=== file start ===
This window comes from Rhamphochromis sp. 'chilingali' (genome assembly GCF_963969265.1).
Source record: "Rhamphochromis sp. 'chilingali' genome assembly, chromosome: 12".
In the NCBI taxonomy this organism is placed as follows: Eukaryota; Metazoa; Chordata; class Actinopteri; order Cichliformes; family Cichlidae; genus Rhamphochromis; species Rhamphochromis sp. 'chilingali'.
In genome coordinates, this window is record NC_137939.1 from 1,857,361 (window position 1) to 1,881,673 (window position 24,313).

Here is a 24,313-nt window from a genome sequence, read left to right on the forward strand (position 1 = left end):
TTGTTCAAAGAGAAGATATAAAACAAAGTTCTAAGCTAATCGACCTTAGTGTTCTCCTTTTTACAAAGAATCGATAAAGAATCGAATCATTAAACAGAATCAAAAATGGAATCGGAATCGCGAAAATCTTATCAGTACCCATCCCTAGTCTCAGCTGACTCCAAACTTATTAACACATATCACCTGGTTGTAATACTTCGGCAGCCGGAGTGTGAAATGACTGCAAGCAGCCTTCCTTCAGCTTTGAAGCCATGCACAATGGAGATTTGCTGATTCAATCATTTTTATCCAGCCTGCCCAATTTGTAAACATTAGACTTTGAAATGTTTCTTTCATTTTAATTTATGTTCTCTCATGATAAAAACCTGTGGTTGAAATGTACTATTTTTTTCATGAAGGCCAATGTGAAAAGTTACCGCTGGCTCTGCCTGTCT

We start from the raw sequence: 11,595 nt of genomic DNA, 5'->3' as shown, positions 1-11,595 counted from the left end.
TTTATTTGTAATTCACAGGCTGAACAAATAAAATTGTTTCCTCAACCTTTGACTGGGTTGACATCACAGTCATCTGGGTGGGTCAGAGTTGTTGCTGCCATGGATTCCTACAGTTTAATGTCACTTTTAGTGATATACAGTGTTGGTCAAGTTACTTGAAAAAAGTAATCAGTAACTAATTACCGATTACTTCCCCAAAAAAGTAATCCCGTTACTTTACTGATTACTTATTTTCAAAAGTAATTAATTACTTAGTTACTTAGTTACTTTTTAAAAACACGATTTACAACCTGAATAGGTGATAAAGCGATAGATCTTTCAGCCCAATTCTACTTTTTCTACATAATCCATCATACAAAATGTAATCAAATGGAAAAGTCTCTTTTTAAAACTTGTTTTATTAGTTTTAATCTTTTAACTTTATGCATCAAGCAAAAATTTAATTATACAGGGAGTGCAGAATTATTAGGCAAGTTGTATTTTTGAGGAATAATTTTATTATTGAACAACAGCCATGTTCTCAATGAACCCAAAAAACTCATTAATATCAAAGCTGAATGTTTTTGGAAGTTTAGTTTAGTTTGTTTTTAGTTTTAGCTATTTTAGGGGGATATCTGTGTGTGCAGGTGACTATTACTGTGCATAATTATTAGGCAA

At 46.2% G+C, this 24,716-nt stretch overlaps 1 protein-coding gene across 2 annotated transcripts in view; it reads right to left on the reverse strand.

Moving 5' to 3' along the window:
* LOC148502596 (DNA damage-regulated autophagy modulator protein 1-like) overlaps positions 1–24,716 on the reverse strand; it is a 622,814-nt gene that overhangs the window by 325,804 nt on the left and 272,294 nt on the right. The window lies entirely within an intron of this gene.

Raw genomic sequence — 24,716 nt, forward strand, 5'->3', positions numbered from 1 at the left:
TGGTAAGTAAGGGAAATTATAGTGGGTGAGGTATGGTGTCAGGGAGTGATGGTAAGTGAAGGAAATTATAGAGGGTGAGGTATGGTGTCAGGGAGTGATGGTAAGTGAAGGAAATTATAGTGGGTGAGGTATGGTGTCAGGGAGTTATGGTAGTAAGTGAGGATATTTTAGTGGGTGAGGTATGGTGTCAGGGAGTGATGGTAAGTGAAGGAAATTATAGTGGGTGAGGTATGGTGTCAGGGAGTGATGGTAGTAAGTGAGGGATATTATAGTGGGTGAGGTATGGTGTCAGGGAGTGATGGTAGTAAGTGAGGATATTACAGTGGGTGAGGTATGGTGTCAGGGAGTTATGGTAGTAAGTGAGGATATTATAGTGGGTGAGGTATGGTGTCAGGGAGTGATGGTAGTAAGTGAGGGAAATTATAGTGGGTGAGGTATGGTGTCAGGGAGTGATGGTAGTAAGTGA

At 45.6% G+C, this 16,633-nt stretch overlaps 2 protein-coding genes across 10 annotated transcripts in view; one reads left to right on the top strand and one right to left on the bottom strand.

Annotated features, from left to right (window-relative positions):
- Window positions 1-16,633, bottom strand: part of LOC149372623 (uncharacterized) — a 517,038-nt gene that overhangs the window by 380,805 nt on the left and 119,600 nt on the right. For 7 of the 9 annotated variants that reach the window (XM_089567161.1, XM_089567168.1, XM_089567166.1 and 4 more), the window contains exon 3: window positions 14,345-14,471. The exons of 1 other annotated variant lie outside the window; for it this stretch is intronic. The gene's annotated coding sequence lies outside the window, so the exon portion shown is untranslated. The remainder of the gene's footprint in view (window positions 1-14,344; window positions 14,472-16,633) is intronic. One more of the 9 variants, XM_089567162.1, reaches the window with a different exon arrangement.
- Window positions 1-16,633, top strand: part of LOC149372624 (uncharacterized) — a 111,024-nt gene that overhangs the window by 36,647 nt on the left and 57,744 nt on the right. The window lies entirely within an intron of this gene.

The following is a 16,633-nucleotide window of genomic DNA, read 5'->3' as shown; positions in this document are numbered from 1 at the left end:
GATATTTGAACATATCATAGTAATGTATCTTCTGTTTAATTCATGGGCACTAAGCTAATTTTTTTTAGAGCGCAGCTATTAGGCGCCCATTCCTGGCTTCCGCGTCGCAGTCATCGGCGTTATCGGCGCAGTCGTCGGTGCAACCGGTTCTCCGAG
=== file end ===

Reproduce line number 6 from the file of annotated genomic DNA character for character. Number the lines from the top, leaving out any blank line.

TTGTTCAAAGAGAAGATATAAAACAAAGTTCTAAGCTAATCGACCTTAGTGTTCTCCTTTTTACAAAGAATCGATAAAGAATCGAATCATTAAACAGAATCAAAAATGGAATCGGAATCGCGAAAATCTTATCAGTACCCATCCCTAGTCTCAGCTGACTCCAAACTTATTAACACATATCACCTGGTTGTAATACTTCGGCAGCCGGAGTGTGAAATGACTGCAAGCAGCCTTCCTTCAGCTTTGAAGCCATGCACAATGGAGATTTGCTGATTCAATCATTTTTATCCAGCCTGCCCAATTTGTAAACATTAGACTTTGAAATGTTTCTTTCATTTTAATTTATGTTCTCTCATGATAAAAACCTGTGGTTGAAATGTACTATTTTTTTCATGAAGGCCAATGTGAAAAGTTACCGCTGGCTCTGCCTGTCT